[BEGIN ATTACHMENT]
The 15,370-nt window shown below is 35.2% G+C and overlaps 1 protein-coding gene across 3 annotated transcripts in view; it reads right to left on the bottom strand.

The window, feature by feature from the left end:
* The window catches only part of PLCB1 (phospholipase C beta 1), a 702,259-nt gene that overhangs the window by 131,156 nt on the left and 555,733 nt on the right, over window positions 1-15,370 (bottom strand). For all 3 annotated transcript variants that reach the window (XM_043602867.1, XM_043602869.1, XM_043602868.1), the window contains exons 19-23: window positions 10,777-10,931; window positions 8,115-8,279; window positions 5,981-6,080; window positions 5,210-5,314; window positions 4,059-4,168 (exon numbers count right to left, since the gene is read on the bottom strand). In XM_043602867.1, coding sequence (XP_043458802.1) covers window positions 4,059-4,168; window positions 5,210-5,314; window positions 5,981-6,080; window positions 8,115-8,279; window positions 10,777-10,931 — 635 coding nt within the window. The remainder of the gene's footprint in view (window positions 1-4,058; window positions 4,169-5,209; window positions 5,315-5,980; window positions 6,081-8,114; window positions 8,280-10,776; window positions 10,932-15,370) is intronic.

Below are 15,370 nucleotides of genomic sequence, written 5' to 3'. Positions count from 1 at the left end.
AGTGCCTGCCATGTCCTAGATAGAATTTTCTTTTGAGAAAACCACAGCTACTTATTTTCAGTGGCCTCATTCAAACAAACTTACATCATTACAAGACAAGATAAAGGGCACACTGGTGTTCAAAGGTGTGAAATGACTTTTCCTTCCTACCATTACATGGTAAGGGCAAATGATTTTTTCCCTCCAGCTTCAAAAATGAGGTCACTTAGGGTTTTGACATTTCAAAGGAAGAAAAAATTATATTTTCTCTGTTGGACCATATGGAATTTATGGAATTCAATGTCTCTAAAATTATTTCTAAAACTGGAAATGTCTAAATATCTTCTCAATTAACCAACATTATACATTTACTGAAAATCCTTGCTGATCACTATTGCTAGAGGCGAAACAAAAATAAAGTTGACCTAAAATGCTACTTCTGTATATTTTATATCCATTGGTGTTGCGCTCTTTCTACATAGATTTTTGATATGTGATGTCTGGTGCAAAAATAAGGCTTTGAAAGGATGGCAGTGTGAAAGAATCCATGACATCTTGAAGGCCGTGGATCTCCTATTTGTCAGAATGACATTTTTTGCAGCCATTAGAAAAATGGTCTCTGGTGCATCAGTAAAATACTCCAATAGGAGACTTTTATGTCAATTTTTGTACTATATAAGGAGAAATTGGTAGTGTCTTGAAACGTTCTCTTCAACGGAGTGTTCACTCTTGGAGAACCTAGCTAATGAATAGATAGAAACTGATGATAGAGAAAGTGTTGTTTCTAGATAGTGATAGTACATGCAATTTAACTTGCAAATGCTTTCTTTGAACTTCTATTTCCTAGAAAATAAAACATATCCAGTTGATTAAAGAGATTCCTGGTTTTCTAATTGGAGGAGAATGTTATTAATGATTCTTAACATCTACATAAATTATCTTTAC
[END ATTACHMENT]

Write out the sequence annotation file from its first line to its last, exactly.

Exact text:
The 15,370-nt window shown below is 35.2% G+C and overlaps 1 protein-coding gene across 3 annotated transcripts in view; it reads right to left on the bottom strand.

The window, feature by feature from the left end:
* The window catches only part of PLCB1 (phospholipase C beta 1), a 702,259-nt gene that overhangs the window by 131,156 nt on the left and 555,733 nt on the right, over window positions 1-15,370 (bottom strand). For all 3 annotated transcript variants that reach the window (XM_043602867.1, XM_043602869.1, XM_043602868.1), the window contains exons 19-23: window positions 10,777-10,931; window positions 8,115-8,279; window positions 5,981-6,080; window positions 5,210-5,314; window positions 4,059-4,168 (exon numbers count right to left, since the gene is read on the bottom strand). In XM_043602867.1, coding sequence (XP_043458802.1) covers window positions 4,059-4,168; window positions 5,210-5,314; window positions 5,981-6,080; window positions 8,115-8,279; window positions 10,777-10,931 — 635 coding nt within the window. The remainder of the gene's footprint in view (window positions 1-4,058; window positions 4,169-5,209; window positions 5,315-5,980; window positions 6,081-8,114; window positions 8,280-10,776; window positions 10,932-15,370) is intronic.

Below are 15,370 nucleotides of genomic sequence, written 5' to 3'. Positions count from 1 at the left end.
AGTGCCTGCCATGTCCTAGATAGAATTTTCTTTTGAGAAAACCACAGCTACTTATTTTCAGTGGCCTCATTCAAACAAACTTACATCATTACAAGACAAGATAAAGGGCACACTGGTGTTCAAAGGTGTGAAATGACTTTTCCTTCCTACCATTACATGGTAAGGGCAAATGATTTTTTCCCTCCAGCTTCAAAAATGAGGTCACTTAGGGTTTTGACATTTCAAAGGAAGAAAAAATTATATTTTCTCTGTTGGACCATATGGAATTTATGGAATTCAATGTCTCTAAAATTATTTCTAAAACTGGAAATGTCTAAATATCTTCTCAATTAACCAACATTATACATTTACTGAAAATCCTTGCTGATCACTATTGCTAGAGGCGAAACAAAAATAAAGTTGACCTAAAATGCTACTTCTGTATATTTTATATCCATTGGTGTTGCGCTCTTTCTACATAGATTTTTGATATGTGATGTCTGGTGCAAAAATAAGGCTTTGAAAGGATGGCAGTGTGAAAGAATCCATGACATCTTGAAGGCCGTGGATCTCCTATTTGTCAGAATGACATTTTTTGCAGCCATTAGAAAAATGGTCTCTGGTGCATCAGTAAAATACTCCAATAGGAGACTTTTATGTCAATTTTTGTACTATATAAGGAGAAATTGGTAGTGTCTTGAAACGTTCTCTTCAACGGAGTGTTCACTCTTGGAGAACCTAGCTAATGAATAGATAGAAACTGATGATAGAGAAAGTGTTGTTTCTAGATAGTGATAGTACATGCAATTTAACTTGCAAATGCTTTCTTTGAACTTCTATTTCCTAGAAAATAAAACATATCCAGTTGATTAAAGAGATTCCTGGTTTTCTAATTGGAGGAGAATGTTATTAATGATTCTTAACATCTACATAAATTATCTTTAC